It’s the same fate facing the Dustin Hoffman family flick, Mr. Magorium’s Wonder Emporium (16 November). The trailers are so whimsical the images practically drift off the screen, and the effects are but heavy-set pieces that reek of Night at the Museum mannerisms. But it’s all a matter of tone here, and from what we can see of Hoffman’s substantial scenery-chewing and Jason Bateman’s joyless jerk routine, this will be a pretty tough kid vid sell. At least Pathology (27 November) doesn’t have to worry about playing to the short pants set. This remake of a German thriller, helmed by a fellow countryman (Marc Schoelermann) has medical students competing to create the perfect murder. Sounds more irritating than intriguing, frankly.

Bee Movie Mr. Magorium’s Wonder Emporium

Continuing the cavalcade of possible flops, a film that’s already been deemed a disaster is finally allowing the public to decide its aesthetic fate. The crowds at Cannes booed Donnie Darko creator Richard Kelly’s Southland Tales (9 November) off screens during the festival, and Dimension has sat on the film ever since. That was 2005. Apparently, the studio believes all cinematic stool samples get better with age—or maybe the release is merely a contractual obligation between staff and a stunned director.

Hitman (21 November) also holds very little promise. Aside from the generic storyline (paid gun hunts pseudo spies) and the lame casting (Timothy Olyphant is a tentative choice for Agent 47), we are dealing with one the more contentious of filmic genres: the video game adaptation. Here’s hoping its more Silent Hill than Doom, House of the Dead, Resident Evil, etc.

Oh, and by the way, someone needs to remind Michelle Pfieffer that the best way to sidetrack an otherwise successful comeback is by starring in a silly romantic comedy where one of the characters is Mother Nature. You read that right, the old Queen of the Wilderness appears in this debacle in the making entitled I Could Never Be Your Woman (9 November). It is helmed by Amy Heckerling, proving that her Clueless days are really gone.

I Could Never Be Your Woman Hitman

Initially, many of the titles talked about here will seem like no brainers. After all, who wouldn’t enjoy a movie about Santa Claus’s pissed-off little brother, or a motion picture epic based on a classic work of literary wonder? Still, there are many unanswered questions surrounding Fred Claus (9 November) and Beowulf (16 November). In the case of the seasonal satire, the rather weak trailer doesn’t appear to suggest the hilarity the set-up presupposes.

Similarly, Robert Zemeckis has had limited success with his computer animation canon. The Polar Express was a massive hit. Monster House (which he produced) was the victim of bad timing and middling marketing. This leaves his newest film in limbo. Another noted novel, Love in the Time of Cholera (16 November) is also getting the big screen treatment, and the cast at least suggests something very special. In addition, director Mike Newell’s last effort behind the lens—the well received Harry Potter and the Goblet of Fire—has put him on the fast track to critical acceptance. Still, this is a beloved book, and if anyone can mess it up, it’s a well intentioned but far too controlling Tinsel Town.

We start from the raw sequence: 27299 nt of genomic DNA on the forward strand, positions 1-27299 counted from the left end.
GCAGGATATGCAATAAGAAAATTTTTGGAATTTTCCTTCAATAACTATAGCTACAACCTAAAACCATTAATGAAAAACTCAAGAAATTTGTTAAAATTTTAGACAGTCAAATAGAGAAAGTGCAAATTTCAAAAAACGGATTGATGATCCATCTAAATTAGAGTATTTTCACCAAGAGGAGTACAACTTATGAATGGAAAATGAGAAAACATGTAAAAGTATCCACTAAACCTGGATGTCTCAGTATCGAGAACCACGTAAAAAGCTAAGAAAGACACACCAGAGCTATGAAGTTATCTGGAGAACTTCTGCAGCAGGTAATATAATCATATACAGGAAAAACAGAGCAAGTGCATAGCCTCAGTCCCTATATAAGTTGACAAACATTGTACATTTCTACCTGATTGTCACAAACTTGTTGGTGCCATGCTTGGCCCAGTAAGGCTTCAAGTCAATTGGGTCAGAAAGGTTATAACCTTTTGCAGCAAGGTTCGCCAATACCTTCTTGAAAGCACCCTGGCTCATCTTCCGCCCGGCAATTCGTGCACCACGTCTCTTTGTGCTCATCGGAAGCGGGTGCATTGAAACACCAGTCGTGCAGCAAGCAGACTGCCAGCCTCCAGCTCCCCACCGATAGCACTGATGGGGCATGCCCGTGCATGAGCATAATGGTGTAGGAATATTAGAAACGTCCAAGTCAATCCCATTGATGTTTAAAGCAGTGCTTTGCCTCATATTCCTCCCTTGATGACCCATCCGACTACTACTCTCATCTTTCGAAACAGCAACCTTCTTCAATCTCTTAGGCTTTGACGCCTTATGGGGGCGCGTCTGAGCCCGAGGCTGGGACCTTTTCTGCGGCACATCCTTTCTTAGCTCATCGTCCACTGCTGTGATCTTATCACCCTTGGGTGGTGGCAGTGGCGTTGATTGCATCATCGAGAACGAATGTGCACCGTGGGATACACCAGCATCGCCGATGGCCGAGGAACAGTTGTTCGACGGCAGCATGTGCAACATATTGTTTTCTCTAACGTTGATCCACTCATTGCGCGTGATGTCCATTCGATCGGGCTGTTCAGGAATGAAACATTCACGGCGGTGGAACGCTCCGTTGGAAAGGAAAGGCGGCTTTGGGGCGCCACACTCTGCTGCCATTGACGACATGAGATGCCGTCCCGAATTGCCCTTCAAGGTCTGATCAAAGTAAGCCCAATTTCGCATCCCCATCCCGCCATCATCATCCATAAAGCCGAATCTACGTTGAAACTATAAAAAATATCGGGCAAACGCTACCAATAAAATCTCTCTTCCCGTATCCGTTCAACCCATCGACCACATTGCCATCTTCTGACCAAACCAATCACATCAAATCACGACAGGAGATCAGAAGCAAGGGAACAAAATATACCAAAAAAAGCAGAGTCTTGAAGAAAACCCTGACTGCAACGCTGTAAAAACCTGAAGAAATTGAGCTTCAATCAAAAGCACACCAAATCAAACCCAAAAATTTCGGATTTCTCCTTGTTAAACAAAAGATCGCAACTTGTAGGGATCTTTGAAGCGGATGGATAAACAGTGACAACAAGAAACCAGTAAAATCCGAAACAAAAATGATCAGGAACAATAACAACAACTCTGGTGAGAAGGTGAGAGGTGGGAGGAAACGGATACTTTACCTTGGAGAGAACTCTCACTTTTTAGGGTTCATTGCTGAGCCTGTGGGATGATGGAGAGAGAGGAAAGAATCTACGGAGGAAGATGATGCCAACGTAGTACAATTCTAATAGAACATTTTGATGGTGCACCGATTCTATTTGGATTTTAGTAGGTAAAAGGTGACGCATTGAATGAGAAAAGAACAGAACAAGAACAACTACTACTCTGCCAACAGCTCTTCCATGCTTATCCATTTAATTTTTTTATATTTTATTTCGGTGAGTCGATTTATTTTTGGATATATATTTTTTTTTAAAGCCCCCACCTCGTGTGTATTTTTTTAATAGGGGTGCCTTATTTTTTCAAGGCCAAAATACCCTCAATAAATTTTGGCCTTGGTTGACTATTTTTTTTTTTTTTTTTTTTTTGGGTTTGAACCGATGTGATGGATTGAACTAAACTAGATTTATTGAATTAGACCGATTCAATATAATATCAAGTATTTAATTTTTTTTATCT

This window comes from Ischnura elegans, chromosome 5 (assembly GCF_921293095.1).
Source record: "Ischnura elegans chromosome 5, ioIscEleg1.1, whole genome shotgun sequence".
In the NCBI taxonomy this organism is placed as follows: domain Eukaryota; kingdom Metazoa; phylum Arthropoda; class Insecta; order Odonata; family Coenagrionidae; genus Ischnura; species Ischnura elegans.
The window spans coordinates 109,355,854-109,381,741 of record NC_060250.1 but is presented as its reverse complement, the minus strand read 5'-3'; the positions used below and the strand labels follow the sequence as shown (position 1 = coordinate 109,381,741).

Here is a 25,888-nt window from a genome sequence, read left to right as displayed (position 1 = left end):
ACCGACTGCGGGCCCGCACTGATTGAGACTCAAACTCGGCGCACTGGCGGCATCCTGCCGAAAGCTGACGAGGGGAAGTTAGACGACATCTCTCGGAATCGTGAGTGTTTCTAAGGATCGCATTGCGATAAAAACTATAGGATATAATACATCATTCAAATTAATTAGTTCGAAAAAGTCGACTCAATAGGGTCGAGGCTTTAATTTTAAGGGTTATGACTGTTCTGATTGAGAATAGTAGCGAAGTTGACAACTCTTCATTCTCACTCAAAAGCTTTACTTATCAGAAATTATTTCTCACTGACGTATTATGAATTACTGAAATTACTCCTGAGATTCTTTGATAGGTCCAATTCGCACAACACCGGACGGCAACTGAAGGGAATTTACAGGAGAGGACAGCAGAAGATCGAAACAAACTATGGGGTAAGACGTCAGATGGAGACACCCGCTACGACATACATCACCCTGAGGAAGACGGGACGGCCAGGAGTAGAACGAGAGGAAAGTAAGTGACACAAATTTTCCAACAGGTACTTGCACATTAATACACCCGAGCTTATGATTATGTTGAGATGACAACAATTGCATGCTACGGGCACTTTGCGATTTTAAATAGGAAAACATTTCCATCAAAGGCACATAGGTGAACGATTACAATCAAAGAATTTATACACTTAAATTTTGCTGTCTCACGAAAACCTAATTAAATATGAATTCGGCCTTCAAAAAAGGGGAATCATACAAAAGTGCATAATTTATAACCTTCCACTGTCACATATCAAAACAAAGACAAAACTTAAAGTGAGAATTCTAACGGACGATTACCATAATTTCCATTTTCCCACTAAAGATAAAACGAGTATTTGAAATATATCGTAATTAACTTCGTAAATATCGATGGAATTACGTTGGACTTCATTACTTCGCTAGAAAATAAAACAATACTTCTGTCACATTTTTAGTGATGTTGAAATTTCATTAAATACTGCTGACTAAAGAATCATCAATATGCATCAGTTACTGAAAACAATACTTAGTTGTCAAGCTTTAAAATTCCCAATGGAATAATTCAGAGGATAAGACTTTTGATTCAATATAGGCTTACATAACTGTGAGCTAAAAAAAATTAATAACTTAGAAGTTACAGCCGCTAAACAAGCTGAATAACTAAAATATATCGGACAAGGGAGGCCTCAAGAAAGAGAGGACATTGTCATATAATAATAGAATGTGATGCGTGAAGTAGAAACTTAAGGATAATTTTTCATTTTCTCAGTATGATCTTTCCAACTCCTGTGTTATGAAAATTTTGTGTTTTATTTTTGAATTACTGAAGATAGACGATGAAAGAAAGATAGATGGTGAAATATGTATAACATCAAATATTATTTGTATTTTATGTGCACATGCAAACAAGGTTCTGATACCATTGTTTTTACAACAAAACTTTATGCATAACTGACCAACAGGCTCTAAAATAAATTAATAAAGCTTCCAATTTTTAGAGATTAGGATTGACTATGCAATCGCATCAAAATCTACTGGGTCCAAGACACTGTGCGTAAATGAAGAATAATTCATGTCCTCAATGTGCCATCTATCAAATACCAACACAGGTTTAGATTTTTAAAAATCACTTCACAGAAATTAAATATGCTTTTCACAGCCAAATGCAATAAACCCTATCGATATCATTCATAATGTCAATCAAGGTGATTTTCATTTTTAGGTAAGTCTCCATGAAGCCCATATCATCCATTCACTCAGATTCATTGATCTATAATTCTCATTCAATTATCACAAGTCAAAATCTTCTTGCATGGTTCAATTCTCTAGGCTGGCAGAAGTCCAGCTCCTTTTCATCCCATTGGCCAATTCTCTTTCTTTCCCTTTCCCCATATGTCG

Beowulf Love in the Time of Cholera

Since it’s been moved around several times already this year, John Cusack’s bid for awards season respect, The Martian Child (2 November) already has a substantial strike against it. Of course, the rumor mill has been ripe with the requisite bad news; last minute reshoots, an uncomfortable studio, a star who won’t support the finished product. There have been films that have overcome such speculative buzz. But the failures far outweigh the triumphs, and it looks like this movie may be destined to simply disappear.

Another film with its own set of problems is August Rush (21 November). First off, there’s the Robin William dynamic. Any movie featuring this failed comedian’s continued push toward complete irrelevancy is doomed. Then there’s the North-like narrative, with its precocious musical prodigy (Freddy Highmore, who should know better after Arthur and the Invisibles) setting off for a musical fairy tale journey to find his parents. Yep, there are songs here, and though the composers come from some of today’s best indie icons, this kind of overly cutesy match-up sends a mixed message for moviegoers.

Finally, Disney steps up to offer us Enchanted (23 November), a fascinating premise (call it Splash with an animated princess in the place of the mermaid) potentially mauled by a slick, saccharine approach to the storyline. Ideas like this cry out for satire, not pat, implausible plotting. Still, if anyone can pull this off, the House of Mouse can. It will be up to former animator turned director Kevin Lima (Tarzan, 102 Dalmations) to create the requisite magic. Sony then offers us an African American seasonal effort, simply entitled This Christmas (21 November). Centering on a family reunion four years in the making, this will either be over-sentimentalized dreck, or clever and culturally acute. Based on the track record of writer/ director Preston A. Whitmore, however, this could be one get together that folds before it even begins.

The Martian Child August Rush